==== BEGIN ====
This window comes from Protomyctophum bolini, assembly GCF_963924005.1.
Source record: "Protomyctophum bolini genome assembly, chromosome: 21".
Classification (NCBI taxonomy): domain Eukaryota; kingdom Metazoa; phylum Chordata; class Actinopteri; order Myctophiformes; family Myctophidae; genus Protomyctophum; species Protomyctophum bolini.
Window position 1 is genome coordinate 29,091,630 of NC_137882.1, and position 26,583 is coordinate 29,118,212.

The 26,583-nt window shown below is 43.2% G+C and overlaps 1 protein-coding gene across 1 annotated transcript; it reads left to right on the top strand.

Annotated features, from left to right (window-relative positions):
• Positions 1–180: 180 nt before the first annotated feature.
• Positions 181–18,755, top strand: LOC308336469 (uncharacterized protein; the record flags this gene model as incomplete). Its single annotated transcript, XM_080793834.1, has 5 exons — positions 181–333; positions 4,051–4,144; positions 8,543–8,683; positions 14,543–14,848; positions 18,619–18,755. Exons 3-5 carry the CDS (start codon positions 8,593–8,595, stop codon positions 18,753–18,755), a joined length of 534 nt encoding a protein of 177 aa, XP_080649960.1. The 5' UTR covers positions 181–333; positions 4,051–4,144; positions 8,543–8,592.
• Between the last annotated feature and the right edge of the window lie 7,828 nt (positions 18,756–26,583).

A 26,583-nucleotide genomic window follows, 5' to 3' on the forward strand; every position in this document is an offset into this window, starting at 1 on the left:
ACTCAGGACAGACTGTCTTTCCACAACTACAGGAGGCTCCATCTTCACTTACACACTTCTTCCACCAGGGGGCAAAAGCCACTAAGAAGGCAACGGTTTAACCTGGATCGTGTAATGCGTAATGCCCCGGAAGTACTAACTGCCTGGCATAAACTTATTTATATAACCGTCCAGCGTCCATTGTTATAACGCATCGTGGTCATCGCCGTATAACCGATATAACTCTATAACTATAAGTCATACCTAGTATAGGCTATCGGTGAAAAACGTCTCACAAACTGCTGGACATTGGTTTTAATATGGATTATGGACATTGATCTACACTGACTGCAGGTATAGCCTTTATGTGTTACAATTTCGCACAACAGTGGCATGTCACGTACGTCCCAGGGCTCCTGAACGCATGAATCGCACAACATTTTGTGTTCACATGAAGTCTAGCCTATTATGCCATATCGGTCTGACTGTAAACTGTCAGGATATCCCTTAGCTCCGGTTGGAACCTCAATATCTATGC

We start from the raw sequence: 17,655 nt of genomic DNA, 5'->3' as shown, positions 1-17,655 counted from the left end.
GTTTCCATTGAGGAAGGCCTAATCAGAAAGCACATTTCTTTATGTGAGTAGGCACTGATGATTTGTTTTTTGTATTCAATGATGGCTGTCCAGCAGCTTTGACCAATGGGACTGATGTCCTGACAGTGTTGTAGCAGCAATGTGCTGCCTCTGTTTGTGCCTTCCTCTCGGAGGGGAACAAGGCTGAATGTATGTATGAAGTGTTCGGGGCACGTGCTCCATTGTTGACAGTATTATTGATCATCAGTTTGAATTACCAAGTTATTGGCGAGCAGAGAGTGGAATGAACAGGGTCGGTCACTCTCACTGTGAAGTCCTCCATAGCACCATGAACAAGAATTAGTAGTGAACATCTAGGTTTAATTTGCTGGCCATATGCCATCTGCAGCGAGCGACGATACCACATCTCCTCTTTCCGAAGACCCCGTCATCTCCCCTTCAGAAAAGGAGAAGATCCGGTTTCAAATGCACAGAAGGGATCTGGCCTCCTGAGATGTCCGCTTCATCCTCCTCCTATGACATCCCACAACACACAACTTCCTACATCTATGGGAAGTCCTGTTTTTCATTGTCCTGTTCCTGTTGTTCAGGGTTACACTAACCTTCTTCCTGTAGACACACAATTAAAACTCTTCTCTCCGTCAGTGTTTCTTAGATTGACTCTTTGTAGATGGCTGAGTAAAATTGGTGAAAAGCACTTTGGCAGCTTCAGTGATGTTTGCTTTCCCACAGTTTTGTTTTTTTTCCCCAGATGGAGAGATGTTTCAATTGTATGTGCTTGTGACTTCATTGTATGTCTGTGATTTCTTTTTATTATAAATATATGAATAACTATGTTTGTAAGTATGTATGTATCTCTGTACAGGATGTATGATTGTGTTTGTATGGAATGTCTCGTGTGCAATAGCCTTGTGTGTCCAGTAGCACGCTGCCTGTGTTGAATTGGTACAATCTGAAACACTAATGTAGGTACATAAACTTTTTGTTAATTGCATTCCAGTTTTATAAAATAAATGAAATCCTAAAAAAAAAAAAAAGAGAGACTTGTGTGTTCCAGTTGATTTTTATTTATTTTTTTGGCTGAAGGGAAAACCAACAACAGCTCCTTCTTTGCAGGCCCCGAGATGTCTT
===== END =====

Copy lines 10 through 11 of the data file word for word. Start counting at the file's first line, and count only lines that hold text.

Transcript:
A 26,583-nucleotide genomic window follows, 5' to 3' on the forward strand; every position in this document is an offset into this window, starting at 1 on the left:
ACTCAGGACAGACTGTCTTTCCACAACTACAGGAGGCTCCATCTTCACTTACACACTTCTTCCACCAGGGGGCAAAAGCCACTAAGAAGGCAACGGTTTAACCTGGATCGTGTAATGCGTAATGCCCCGGAAGTACTAACTGCCTGGCATAAACTTATTTATATAACCGTCCAGCGTCCATTGTTATAACGCATCGTGGTCATCGCCGTATAACCGATATAACTCTATAACTATAAGTCATACCTAGTATAGGCTATCGGTGAAAAACGTCTCACAAACTGCTGGACATTGGTTTTAATATGGATTATGGACATTGATCTACACTGACTGCAGGTATAGCCTTTATGTGTTACAATTTCGCACAACAGTGGCATGTCACGTACGTCCCAGGGCTCCTGAACGCATGAATCGCACAACATTTTGTGTTCACATGAAGTCTAGCCTATTATGCCATATCGGTCTGACTGTAAACTGTCAGGATATCCCTTAGCTCCGGTTGGAACCTCAATATCTATGC